Posts Tagged ‘poets of Greenwich Village’

A Village poet and the hospital she’s named for

July 17, 2014

Ednastvincentmillay1Edna St. Vincent Millay is an emblem of 1920s Greenwich Village.

Bohemian, free-love advocate, and a writer of passionate, sometimes cynical lyrical poetry, Millay lived in various places in the Village beginning in 1917, most famously at 75 1/2 Bedford Street.

Considering how connected she is to the Village, it’s still surprising to learn that Millay, born and raised in Maine, was actually named after another Greenwich Village icon: St. Vincent’s Hospital.

Giving her the middle name St. Vincent was a way to honor the hospital that saved her uncle’s life just before Millay was born in 1892.

EdnastvincentmillayarchWorking as a stevedore on a ship, he became trapped below deck for days without food or water.

When he was found, he was brought to St. Vincent’s and nursed back to health.

Shortly after Millay was born, her aunt wrote this in a letter to her uncle, “the Vincent is for St. Vincent’s Hospital, the one that cared so well for our darling brother,”  according to Nancy Milford’s wonderful biography of Millay, Savage Beauty.

Millay referenced the city around her in her poems: riding the Staten Island ferry, the “fruit-carts and clam-carts” of MacDougal Street. She died in her upstate home in 1950.

Stvincents1931byroncompany

Founded in 1849 and closed abruptly in 2010, St. Vincent’s (above, in 1931) was bulldozed out of its longtime location at Seventh Avenue and 11th Street over the past year.

The 1940s “poetry mender” of Greenwich Village

December 14, 2013

Artistspoetsgreenwichvillage19352Curious characters have always lead anonymous lives in New York. One of them was a Village man who dubbed himself the Poetry Mender.

Everything known about him comes from a small, touching article from 1948 in the New York Herald Tribune:

“The sign outside the door at 25 West Third Street, Greenwich Village, said ‘ring bell loudly or knock hard and wait.’ But no one tugged at the bellpull—a piece of baling wire with clothespin attached—or knocked on the faded green door last night.

“For the Saturday night soirees of Anton Romatka were over forever.”

Washsquaresouthsullivan19222Romatka, you see, had scratched out a meager living writing poetry, which he and other “versifiers” would tack “on the fences around Washington Square.”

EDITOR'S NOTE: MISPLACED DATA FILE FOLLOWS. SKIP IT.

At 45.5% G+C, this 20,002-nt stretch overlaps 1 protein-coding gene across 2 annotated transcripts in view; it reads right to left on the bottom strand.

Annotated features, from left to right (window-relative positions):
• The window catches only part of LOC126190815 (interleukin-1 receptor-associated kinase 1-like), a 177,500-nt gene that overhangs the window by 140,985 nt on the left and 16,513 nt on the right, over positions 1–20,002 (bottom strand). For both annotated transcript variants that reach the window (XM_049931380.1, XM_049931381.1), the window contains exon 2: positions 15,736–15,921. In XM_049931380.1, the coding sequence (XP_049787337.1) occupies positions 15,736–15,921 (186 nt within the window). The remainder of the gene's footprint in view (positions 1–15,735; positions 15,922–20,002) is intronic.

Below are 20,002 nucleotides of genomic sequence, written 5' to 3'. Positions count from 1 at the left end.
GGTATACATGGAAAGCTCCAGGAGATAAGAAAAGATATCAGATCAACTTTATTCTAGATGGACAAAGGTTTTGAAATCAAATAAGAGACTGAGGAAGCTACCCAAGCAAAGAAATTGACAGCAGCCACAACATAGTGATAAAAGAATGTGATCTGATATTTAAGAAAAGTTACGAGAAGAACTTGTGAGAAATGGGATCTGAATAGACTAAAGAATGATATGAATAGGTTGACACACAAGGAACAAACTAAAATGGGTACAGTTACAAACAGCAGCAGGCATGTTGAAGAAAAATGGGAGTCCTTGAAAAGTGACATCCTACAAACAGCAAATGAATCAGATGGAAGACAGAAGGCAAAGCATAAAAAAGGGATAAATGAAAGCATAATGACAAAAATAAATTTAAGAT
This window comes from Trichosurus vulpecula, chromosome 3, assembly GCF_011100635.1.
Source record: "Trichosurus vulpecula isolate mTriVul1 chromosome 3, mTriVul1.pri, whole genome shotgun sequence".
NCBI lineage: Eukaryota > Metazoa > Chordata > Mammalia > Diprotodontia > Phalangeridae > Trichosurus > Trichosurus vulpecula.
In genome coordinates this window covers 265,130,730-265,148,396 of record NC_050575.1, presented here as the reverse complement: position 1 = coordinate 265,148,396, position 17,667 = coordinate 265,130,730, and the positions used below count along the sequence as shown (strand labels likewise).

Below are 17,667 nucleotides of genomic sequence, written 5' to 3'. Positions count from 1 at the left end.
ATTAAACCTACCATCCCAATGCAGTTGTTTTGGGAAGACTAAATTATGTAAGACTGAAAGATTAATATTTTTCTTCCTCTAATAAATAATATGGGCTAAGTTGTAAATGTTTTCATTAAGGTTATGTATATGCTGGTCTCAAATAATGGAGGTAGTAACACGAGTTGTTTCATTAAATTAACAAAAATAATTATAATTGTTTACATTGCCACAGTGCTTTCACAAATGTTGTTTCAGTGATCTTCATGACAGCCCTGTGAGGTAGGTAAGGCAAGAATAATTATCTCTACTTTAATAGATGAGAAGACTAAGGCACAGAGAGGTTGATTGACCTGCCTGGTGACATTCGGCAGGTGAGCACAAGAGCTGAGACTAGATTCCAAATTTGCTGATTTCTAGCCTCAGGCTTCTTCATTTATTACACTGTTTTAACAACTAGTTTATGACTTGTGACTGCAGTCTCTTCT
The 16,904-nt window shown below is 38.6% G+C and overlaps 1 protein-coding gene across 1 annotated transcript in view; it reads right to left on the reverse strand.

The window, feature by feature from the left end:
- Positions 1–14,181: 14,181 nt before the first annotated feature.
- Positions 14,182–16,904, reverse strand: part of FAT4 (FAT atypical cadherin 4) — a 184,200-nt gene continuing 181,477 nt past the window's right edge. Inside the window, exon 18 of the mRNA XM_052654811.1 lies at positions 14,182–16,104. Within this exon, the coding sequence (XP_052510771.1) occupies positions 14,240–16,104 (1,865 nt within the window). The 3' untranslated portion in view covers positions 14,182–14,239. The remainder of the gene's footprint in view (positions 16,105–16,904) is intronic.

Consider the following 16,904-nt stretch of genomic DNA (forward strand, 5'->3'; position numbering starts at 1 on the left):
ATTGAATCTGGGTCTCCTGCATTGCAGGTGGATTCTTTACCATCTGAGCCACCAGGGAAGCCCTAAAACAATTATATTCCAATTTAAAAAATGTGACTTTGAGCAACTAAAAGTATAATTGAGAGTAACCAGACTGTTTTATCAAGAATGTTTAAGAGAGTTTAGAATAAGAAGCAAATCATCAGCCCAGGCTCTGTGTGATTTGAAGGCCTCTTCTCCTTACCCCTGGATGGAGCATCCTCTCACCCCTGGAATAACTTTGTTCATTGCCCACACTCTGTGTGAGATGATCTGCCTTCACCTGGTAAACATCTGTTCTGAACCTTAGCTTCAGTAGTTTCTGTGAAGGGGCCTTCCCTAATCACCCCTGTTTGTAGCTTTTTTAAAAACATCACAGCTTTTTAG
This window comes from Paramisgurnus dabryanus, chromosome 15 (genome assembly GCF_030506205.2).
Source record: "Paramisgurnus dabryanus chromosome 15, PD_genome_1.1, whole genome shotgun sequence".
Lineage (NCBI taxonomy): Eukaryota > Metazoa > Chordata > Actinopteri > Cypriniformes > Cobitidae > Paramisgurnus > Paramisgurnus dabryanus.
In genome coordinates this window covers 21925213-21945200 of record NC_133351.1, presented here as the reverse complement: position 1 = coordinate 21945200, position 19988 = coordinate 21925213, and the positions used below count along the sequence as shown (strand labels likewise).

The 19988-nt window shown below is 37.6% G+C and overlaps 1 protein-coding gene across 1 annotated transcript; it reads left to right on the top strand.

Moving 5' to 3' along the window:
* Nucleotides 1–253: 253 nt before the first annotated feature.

The old man’s apartment “was the kind of place which non-Villagers think of when they speak of garrets of poets and artists in that romanticized section of lower Manhattan.”

Manuscripts cluttered the room; boxes of food hung from string attached to the ceiling to keep them from mice.

Westhirdstreet19352Romatka, a Bohemian in both senses of the word (he was born in Bohemia) also hosted Saturday night sessions, were poets sat around on chairs and soap boxes to read their work aloud and hear his criticism.

“He charged a few cents to criticize or edit poems; he wrote verses to order, from five to 15 cents a line.”

One Saturday night, his students got no answer when they pulled the wire. “They called police, who broke into the two-room cold-water flat on the third floor. There they found the 70-some-years poet dead of natural causes.”

Max Bodenheim Relaxing on a MattressAfter his death, his students—among them Max Bodenheim (at right, in the 1950s)—paid tribute to Romatka at the chapel at Bellevue Hospital and then by his grave in New Jersey.

“The people who were close to him in Greenwich Village said that Mr. Romatka, who never married, was widely known for his generosity and kindness—especially his chivalry toward women.

Washsquarepoetry2“It was for the latter quality, they said, that poets placed a picture of Our Lady of Fatima on his breast, beside the poems and a group of red roses, before his coffin was sealed on Tuesday.”

The four photos (from the NYPL) are of Romatka’s Village, Washington Square South and the vicinity in the 1920s and 1930s.

He was known to pace up and down the sidewalk, “his frayed brown hat pulled down over his brow, offering advice to fellow poets—or a piece of the apple pie some one had paid him for a verse.”